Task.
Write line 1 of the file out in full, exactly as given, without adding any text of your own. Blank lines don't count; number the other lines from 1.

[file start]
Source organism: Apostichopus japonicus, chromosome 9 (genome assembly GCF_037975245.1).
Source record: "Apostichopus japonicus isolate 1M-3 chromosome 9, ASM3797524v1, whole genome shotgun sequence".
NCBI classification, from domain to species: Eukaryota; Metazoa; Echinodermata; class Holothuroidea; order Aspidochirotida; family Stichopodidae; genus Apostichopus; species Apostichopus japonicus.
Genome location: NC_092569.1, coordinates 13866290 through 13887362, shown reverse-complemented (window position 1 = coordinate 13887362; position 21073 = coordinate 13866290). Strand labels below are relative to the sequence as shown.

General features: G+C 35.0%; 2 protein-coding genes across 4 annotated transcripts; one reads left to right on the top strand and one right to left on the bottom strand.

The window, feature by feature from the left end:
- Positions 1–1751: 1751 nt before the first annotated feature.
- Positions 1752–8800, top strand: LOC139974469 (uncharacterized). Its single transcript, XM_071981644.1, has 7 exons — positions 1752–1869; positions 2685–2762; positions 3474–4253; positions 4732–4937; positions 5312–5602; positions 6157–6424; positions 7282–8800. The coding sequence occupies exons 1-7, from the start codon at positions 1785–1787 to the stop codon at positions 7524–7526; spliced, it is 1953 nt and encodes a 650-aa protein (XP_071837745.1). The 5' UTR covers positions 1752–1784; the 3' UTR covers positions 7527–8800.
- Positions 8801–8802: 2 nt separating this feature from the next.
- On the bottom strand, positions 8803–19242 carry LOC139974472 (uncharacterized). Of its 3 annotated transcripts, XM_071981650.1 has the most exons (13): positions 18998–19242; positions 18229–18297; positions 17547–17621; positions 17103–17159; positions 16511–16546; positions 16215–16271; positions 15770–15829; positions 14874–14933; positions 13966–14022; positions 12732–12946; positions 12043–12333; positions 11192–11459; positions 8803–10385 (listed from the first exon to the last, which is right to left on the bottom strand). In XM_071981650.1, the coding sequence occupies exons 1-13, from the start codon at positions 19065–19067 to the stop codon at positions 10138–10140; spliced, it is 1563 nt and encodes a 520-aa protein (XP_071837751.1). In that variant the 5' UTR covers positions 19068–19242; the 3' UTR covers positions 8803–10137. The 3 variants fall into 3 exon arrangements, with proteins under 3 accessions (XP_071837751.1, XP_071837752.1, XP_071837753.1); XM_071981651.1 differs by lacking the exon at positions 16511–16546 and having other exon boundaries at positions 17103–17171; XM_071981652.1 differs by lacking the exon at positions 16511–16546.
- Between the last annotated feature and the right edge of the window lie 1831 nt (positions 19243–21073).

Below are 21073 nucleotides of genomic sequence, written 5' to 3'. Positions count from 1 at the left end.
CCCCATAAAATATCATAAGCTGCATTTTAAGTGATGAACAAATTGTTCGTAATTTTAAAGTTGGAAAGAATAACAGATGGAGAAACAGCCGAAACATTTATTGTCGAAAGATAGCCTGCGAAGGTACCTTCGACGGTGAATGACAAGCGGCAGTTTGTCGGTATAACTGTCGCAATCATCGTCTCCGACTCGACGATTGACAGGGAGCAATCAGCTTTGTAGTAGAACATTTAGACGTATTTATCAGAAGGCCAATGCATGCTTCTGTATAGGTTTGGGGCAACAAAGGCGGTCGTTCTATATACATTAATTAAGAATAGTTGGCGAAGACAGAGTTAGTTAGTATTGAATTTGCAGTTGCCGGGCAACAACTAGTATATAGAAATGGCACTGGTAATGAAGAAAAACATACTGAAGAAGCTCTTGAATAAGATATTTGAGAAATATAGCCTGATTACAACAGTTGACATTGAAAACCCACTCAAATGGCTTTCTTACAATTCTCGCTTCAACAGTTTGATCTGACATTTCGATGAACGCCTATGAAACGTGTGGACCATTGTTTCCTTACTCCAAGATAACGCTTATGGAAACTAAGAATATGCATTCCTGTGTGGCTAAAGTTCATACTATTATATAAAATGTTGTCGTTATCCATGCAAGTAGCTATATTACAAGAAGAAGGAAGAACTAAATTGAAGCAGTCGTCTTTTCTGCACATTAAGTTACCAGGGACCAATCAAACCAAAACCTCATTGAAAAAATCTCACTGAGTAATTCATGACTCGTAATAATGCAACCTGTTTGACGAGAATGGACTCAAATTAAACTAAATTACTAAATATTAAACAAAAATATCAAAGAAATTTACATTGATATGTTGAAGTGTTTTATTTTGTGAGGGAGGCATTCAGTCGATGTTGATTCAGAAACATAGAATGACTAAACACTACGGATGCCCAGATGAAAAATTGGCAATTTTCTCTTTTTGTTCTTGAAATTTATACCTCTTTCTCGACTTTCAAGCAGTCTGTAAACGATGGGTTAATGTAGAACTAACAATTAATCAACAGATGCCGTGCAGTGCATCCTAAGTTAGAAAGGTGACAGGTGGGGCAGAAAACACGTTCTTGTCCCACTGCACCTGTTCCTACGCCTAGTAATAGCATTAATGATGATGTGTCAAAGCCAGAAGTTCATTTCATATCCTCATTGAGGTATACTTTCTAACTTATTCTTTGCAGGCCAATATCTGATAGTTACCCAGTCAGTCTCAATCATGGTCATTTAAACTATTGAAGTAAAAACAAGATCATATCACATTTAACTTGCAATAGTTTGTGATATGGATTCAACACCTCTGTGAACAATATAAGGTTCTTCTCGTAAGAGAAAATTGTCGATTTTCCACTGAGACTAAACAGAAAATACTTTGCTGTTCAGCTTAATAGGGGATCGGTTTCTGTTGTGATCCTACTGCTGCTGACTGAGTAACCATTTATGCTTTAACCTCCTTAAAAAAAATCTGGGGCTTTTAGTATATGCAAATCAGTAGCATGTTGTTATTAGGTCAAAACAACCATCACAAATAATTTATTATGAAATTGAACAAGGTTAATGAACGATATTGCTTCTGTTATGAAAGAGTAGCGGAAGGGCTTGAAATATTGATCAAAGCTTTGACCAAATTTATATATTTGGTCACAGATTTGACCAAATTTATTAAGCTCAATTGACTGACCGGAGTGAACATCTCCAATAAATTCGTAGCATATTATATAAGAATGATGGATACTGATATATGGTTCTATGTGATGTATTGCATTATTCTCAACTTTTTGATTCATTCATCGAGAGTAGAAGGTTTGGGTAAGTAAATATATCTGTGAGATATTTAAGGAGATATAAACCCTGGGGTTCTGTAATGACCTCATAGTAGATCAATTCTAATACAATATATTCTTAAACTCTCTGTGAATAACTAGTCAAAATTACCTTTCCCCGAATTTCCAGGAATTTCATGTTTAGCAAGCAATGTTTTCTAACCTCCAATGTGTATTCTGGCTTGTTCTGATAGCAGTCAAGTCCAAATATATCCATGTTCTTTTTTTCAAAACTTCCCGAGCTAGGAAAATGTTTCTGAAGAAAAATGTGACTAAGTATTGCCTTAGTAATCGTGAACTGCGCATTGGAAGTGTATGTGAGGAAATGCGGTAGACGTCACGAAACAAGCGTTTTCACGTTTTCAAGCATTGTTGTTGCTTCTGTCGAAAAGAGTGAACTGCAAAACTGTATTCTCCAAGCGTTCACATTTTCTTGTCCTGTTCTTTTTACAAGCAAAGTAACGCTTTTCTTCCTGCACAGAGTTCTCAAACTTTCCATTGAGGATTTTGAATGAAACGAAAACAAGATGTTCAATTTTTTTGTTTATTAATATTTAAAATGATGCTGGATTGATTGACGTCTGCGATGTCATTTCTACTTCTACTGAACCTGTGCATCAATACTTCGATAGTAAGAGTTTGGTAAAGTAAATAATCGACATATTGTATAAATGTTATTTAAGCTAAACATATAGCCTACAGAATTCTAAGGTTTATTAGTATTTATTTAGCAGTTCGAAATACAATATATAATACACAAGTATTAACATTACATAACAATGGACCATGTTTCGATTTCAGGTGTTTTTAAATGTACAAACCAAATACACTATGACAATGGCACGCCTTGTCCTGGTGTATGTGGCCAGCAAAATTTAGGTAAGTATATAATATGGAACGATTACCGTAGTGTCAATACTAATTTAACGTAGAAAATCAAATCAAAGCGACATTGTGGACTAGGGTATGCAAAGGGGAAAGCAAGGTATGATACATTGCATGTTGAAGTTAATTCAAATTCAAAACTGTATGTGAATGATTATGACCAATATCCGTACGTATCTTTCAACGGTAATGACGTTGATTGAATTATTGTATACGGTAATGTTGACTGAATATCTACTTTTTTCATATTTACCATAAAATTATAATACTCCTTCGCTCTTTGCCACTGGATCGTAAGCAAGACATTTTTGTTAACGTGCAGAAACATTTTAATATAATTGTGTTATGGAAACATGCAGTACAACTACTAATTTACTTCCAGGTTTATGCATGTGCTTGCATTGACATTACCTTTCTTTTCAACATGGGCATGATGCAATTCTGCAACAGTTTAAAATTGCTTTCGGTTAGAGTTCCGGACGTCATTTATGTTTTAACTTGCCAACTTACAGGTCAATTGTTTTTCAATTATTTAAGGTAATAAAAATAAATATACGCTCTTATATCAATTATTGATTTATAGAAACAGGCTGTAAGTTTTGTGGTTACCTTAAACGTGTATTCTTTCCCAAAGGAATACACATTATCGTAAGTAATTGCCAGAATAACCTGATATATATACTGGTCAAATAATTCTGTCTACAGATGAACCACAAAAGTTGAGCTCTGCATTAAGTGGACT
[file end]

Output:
Source organism: Apostichopus japonicus, chromosome 9 (genome assembly GCF_037975245.1).